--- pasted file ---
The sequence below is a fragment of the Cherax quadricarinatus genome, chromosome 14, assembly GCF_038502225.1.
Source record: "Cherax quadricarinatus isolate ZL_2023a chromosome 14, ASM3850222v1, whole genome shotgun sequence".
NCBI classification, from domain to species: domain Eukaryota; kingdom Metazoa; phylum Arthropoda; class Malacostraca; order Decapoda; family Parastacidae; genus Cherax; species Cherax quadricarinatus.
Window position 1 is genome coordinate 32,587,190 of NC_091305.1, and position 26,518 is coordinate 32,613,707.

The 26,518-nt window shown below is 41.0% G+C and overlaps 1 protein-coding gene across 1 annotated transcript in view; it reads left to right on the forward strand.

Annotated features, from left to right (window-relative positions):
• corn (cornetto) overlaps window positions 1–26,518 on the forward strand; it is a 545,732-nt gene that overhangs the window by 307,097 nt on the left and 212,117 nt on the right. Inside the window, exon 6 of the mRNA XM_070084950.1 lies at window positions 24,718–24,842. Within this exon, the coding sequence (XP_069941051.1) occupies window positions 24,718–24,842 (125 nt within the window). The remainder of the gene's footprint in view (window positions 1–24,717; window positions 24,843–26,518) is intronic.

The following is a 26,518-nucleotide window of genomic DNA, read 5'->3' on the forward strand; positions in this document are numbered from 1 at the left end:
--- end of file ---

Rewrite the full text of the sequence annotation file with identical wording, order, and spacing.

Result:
The sequence below is a fragment of the Cherax quadricarinatus genome, chromosome 14, assembly GCF_038502225.1.
Source record: "Cherax quadricarinatus isolate ZL_2023a chromosome 14, ASM3850222v1, whole genome shotgun sequence".
NCBI classification, from domain to species: domain Eukaryota; kingdom Metazoa; phylum Arthropoda; class Malacostraca; order Decapoda; family Parastacidae; genus Cherax; species Cherax quadricarinatus.
Window position 1 is genome coordinate 32,587,190 of NC_091305.1, and position 26,518 is coordinate 32,613,707.

The 26,518-nt window shown below is 41.0% G+C and overlaps 1 protein-coding gene across 1 annotated transcript in view; it reads left to right on the forward strand.

Annotated features, from left to right (window-relative positions):
• corn (cornetto) overlaps window positions 1–26,518 on the forward strand; it is a 545,732-nt gene that overhangs the window by 307,097 nt on the left and 212,117 nt on the right. Inside the window, exon 6 of the mRNA XM_070084950.1 lies at window positions 24,718–24,842. Within this exon, the coding sequence (XP_069941051.1) occupies window positions 24,718–24,842 (125 nt within the window). The remainder of the gene's footprint in view (window positions 1–24,717; window positions 24,843–26,518) is intronic.

The following is a 26,518-nucleotide window of genomic DNA, read 5'->3' on the forward strand; positions in this document are numbered from 1 at the left end: